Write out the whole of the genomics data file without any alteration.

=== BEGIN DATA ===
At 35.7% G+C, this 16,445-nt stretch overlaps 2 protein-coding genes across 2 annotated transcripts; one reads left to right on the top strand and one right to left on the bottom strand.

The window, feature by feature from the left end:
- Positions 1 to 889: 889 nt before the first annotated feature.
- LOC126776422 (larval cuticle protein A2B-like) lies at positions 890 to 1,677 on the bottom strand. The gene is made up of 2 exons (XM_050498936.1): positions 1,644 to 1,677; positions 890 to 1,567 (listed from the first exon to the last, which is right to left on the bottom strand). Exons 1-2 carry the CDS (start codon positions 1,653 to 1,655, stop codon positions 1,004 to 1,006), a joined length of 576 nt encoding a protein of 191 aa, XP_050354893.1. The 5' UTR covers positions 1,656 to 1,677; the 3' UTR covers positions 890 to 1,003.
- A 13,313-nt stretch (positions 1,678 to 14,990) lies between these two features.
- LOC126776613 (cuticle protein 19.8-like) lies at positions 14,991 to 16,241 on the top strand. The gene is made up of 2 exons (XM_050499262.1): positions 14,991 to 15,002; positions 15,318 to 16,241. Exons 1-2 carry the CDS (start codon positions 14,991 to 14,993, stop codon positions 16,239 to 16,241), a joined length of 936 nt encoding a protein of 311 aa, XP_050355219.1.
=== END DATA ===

At 35.7% G+C, this 16,445-nt stretch overlaps 2 protein-coding genes across 2 annotated transcripts; one reads left to right on the top strand and one right to left on the bottom strand.

The window, feature by feature from the left end:
- Positions 1 to 889: 889 nt before the first annotated feature.
- LOC126776422 (larval cuticle protein A2B-like) lies at positions 890 to 1,677 on the bottom strand. The gene is made up of 2 exons (XM_050498936.1): positions 1,644 to 1,677; positions 890 to 1,567 (listed from the first exon to the last, which is right to left on the bottom strand). Exons 1-2 carry the CDS (start codon positions 1,653 to 1,655, stop codon positions 1,004 to 1,006), a joined length of 576 nt encoding a protein of 191 aa, XP_050354893.1. The 5' UTR covers positions 1,656 to 1,677; the 3' UTR covers positions 890 to 1,003.
- A 13,313-nt stretch (positions 1,678 to 14,990) lies between these two features.
- LOC126776613 (cuticle protein 19.8-like) lies at positions 14,991 to 16,241 on the top strand. The gene is made up of 2 exons (XM_050499262.1): positions 14,991 to 15,002; positions 15,318 to 16,241. Exons 1-2 carry the CDS (start codon positions 14,991 to 14,993, stop codon positions 16,239 to 16,241), a joined length of 936 nt encoding a protein of 311 aa, XP_050355219.1.